Churchill yo self

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“A professional is an amateur who didn’t quit.”

This quote is attributed to Richard Bach, but he claims he didn’t say it, that it’s just a popular maxim. I’m glad for this quote upon the receipt of a rejection letter–a nice one, as form letter rejections go, inviting me to submit additional work at a later date because the winds of change are unpredictable. What have you. I indulged in the traditional wallow, my heart hanging so low I trod its hopeful beats into the ground, and then the next day, Churchilled myself right up. You know, that other quote, “Never give up. Never, ever, ever, ever, ever give up.” Yes, sir!  Onward! Because really, what else am I going to do?!  I love  writing with everything that is in me. Rejections aren’t personal, and they certainly aren’t an excuse to give up. Perish that thought! So if you are reading this and you’ve been laid low by the temptation to quit whatever art you love, don’t. DO NOT QUIT. Just don’t do it, man. By all means, shlub around the house in your worst bra, bemoaning your fate. But only for a moment! There are stories to tell, and no one can tell them except you.

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I Am Not Beatrix Potter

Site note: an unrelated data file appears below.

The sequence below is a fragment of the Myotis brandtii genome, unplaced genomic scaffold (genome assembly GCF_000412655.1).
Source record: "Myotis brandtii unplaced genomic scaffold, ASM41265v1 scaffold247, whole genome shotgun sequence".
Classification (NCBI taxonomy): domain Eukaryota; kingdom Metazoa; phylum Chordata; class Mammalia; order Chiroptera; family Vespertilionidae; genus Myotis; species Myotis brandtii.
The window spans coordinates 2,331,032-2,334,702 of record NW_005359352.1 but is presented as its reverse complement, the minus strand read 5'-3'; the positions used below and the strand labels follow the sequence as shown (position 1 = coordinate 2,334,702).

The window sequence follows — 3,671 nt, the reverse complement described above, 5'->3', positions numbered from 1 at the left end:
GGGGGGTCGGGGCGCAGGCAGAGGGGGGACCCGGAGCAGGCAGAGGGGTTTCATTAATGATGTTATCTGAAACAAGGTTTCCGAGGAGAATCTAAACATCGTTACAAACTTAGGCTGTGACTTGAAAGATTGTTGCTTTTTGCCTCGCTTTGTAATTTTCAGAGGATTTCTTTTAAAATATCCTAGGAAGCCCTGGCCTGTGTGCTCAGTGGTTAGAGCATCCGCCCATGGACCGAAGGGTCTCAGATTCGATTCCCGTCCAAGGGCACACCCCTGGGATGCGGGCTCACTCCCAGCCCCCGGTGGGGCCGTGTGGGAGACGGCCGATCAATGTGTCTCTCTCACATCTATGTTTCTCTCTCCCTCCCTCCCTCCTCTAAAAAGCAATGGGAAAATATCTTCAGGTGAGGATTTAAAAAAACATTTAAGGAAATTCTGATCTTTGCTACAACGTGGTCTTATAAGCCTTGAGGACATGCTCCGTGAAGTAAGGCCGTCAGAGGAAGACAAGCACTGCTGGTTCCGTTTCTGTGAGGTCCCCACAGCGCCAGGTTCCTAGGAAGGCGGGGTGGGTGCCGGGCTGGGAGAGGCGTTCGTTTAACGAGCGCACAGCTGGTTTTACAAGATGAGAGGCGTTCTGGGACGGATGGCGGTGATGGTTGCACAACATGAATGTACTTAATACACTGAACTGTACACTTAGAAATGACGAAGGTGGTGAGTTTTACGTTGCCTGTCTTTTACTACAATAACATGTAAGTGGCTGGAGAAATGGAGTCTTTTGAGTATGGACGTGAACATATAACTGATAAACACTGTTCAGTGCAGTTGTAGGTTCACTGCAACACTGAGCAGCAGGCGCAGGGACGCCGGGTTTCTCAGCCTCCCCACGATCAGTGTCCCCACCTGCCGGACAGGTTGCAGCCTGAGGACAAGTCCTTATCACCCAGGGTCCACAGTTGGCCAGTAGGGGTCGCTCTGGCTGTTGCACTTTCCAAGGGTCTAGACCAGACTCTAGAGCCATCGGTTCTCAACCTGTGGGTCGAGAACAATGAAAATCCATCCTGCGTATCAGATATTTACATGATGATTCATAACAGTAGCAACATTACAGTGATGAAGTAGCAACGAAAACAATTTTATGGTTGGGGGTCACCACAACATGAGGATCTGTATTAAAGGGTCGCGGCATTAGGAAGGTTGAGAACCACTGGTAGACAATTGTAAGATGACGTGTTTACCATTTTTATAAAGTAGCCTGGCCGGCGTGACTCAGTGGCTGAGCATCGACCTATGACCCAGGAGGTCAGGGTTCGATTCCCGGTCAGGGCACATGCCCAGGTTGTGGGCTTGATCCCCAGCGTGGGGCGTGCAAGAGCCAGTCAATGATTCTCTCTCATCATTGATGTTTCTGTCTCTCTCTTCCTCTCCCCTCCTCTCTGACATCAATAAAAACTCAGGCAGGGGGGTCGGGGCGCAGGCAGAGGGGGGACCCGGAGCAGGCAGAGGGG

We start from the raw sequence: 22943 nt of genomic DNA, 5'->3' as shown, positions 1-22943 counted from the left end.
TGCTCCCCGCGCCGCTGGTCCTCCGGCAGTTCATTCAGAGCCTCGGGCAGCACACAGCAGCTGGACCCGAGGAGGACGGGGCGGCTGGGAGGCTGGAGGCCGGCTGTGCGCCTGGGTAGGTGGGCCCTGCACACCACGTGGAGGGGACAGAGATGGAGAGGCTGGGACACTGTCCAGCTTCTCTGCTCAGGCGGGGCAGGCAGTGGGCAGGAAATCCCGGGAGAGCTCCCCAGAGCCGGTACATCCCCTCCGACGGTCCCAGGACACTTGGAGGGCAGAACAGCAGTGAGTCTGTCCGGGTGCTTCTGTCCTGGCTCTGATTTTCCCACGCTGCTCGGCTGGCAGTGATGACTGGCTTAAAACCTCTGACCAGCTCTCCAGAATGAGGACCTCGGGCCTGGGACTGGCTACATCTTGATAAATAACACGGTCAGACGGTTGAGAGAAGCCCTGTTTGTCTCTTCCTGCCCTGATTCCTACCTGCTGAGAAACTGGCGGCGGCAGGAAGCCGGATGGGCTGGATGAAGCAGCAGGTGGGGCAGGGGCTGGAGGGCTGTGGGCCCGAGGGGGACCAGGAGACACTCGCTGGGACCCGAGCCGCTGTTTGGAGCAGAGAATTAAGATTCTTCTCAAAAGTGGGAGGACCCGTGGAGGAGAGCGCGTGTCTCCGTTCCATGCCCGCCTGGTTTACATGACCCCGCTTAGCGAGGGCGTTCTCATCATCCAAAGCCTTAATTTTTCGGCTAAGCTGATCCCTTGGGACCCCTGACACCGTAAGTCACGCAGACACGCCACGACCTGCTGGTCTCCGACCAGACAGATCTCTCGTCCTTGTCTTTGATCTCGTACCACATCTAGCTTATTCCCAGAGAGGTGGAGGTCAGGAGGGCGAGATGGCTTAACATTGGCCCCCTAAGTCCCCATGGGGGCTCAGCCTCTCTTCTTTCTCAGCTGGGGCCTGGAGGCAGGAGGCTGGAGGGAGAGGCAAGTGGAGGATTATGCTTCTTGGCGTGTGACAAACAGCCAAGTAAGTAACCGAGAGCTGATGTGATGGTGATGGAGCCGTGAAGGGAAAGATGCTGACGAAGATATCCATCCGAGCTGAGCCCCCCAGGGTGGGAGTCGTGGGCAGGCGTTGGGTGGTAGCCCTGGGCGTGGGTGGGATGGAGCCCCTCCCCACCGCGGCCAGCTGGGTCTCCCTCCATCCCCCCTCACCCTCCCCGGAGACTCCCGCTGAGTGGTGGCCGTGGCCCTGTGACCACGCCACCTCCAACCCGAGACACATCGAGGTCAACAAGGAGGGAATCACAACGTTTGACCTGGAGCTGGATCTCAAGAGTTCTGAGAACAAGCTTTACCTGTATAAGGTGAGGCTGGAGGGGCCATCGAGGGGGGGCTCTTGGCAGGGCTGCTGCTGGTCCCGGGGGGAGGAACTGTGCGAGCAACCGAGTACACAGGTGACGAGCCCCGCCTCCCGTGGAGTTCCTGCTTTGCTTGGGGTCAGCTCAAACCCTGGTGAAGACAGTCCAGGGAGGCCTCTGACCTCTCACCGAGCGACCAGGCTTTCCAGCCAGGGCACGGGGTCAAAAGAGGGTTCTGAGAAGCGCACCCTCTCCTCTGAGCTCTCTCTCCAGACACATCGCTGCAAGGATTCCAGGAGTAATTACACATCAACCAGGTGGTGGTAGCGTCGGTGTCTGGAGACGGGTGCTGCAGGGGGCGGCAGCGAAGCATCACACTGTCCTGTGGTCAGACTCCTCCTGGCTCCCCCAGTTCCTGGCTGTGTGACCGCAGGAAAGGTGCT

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Here is a quote from Beatrix Potter, (saw it on Goodreads and Tumblr):

“There is something delicious about writing the first words of a story. You never quite know where they’ll take you.”

I want you to know, this is not my experience. At all. The first words of a story are fraught with danger, self-loathing, and enough second-guessing to make a superstitious man hug a black cat. The first words of a story have to hook the reader and set up that all-important first page of the story. The first page being the place where your reader forgets they’re in a bookstore and is transported to a magical place where the only thing they ever want to do is read your book until it ends, and then throw themselves down on a chaise lounge in a fit of despair because it’s over.

Like, no pressure or anything.

However, daydreaming the first words of a story, now THAT is delicious. It’s fudge-made-by-old-ladies delicious. No pressure, just dreaming, pondering, mixing all the different ways your character could strut onto that stage you’ve been building in your head. But again, here’s where I vary from Miss Potter (whom I love because she had that secret romance with Ewan McGregor in the movie and then married that younger lawyer, get it girl): I know where I want the first words to lead. I plan my stories, I plot them so hard, I track inner journeys on a hand-written chart and cover countless removable post-its with possible explosive disasters I can throw at my characters. Miss Potter sounds like more of a “write by the seat of your pants” person, which is totally fine for her and countless others. But if her quote fills you with confusion and arguments, which then lead to guilt because what kind of monster argues with Beatrix Potter about anything,  you might be a “planner” type. This is also cool.

I love quotes by other writers because they show me who I am and who I’m not, but we’re all still welcome at the same party. Party on!